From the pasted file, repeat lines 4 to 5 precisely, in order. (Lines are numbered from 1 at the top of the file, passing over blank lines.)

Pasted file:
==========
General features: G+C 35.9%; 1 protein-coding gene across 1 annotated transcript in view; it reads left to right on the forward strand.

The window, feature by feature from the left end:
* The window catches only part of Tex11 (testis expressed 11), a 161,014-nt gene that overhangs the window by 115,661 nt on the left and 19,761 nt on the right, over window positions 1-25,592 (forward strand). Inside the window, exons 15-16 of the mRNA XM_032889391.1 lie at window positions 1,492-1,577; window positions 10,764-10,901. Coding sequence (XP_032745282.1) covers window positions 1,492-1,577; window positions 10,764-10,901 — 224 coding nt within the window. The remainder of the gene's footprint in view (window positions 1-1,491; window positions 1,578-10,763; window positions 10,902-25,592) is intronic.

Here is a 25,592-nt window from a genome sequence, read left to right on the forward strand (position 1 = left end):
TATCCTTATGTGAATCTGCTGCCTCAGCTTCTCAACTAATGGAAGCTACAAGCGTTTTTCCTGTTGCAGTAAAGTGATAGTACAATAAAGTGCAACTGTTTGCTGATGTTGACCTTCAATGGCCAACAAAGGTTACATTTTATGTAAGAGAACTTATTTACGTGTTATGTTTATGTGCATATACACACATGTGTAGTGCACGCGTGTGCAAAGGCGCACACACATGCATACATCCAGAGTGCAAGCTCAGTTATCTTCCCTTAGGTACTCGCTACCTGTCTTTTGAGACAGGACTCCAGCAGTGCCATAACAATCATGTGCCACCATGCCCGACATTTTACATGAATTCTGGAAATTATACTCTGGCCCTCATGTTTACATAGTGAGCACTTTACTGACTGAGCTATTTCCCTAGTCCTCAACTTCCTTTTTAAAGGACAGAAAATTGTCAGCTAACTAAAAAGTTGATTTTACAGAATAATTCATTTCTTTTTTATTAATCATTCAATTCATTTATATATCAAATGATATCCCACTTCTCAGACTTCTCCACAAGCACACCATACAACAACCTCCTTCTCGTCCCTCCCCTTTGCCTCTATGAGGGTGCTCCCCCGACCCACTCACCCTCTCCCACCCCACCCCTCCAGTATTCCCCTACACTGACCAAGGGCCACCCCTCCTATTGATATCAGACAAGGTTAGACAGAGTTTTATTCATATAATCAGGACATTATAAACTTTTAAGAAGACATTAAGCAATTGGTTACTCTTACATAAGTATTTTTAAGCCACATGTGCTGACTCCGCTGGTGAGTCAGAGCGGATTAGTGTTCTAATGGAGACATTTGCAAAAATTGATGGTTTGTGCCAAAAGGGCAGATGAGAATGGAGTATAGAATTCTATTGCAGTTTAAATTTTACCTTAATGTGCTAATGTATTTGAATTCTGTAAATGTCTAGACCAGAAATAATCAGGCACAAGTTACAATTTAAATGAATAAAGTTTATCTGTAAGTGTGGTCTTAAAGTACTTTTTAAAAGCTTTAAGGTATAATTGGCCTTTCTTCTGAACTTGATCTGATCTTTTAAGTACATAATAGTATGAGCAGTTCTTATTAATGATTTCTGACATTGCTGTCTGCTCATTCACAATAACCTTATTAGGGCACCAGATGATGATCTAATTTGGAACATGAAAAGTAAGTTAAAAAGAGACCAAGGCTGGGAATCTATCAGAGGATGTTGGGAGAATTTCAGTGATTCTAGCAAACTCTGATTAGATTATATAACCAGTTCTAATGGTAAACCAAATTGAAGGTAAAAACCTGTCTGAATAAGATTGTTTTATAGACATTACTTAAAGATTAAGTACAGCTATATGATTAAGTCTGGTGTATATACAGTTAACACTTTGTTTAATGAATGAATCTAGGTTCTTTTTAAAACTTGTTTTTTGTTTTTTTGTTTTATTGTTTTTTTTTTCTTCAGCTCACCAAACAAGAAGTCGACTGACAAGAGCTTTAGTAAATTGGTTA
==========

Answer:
Here is a 25,592-nt window from a genome sequence, read left to right on the forward strand (position 1 = left end):
TATCCTTATGTGAATCTGCTGCCTCAGCTTCTCAACTAATGGAAGCTACAAGCGTTTTTCCTGTTGCAGTAAAGTGATAGTACAATAAAGTGCAACTGTTTGCTGATGTTGACCTTCAATGGCCAACAAAGGTTACATTTTATGTAAGAGAACTTATTTACGTGTTATGTTTATGTGCATATACACACATGTGTAGTGCACGCGTGTGCAAAGGCGCACACACATGCATACATCCAGAGTGCAAGCTCAGTTATCTTCCCTTAGGTACTCGCTACCTGTCTTTTGAGACAGGACTCCAGCAGTGCCATAACAATCATGTGCCACCATGCCCGACATTTTACATGAATTCTGGAAATTATACTCTGGCCCTCATGTTTACATAGTGAGCACTTTACTGACTGAGCTATTTCCCTAGTCCTCAACTTCCTTTTTAAAGGACAGAAAATTGTCAGCTAACTAAAAAGTTGATTTTACAGAATAATTCATTTCTTTTTTATTAATCATTCAATTCATTTATATATCAAATGATATCCCACTTCTCAGACTTCTCCACAAGCACACCATACAACAACCTCCTTCTCGTCCCTCCCCTTTGCCTCTATGAGGGTGCTCCCCCGACCCACTCACCCTCTCCCACCCCACCCCTCCAGTATTCCCCTACACTGACCAAGGGCCACCCCTCCTATTGATATCAGACAAGGTTAGACAGAGTTTTATTCATATAATCAGGACATTATAAACTTTTAAGAAGACATTAAGCAATTGGTTACTCTTACATAAGTATTTTTAAGCCACATGTGCTGACTCCGCTGGTGAGTCAGAGCGGATTAGTGTTCTAATGGAGACATTTGCAAAAATTGATGGTTTGTGCCAAAAGGGCAGATGAGAATGGAGTATAGAATTCTATTGCAGTTTAAATTTTACCTTAATGTGCTAATGTATTTGAATTCTGTAAATGTCTAGACCAGAAATAATCAGGCACAAGTTACAATTTAAATGAATAAAGTTTATCTGTAAGTGTGGTCTTAAAGTACTTTTTAAAAGCTTTAAGGTATAATTGGCCTTTCTTCTGAACTTGATCTGATCTTTTAAGTACATAATAGTATGAGCAGTTCTTATTAATGATTTCTGACATTGCTGTCTGCTCATTCACAATAACCTTATTAGGGCACCAGATGATGATCTAATTTGGAACATGAAAAGTAAGTTAAAAAGAGACCAAGGCTGGGAATCTATCAGAGGATGTTGGGAGAATTTCAGTGATTCTAGCAAACTCTGATTAGATTATATAACCAGTTCTAATGGTAAACCAAATTGAAGGTAAAAACCTGTCTGAATAAGATTGTTTTATAGACATTACTTAAAGATTAAGTACAGCTATATGATTAAGTCTGGTGTATATACAGTTAACACTTTGTTTAATGAATGAATCTAGGTTCTTTTTAAAACTTGTTTTTTGTTTTTTTGTTTTATTGTTTTTTTTTTCTTCAGCTCACCAAACAAGAAGTCGACTGACAAGAGCTTTAGTAAATTGGTTA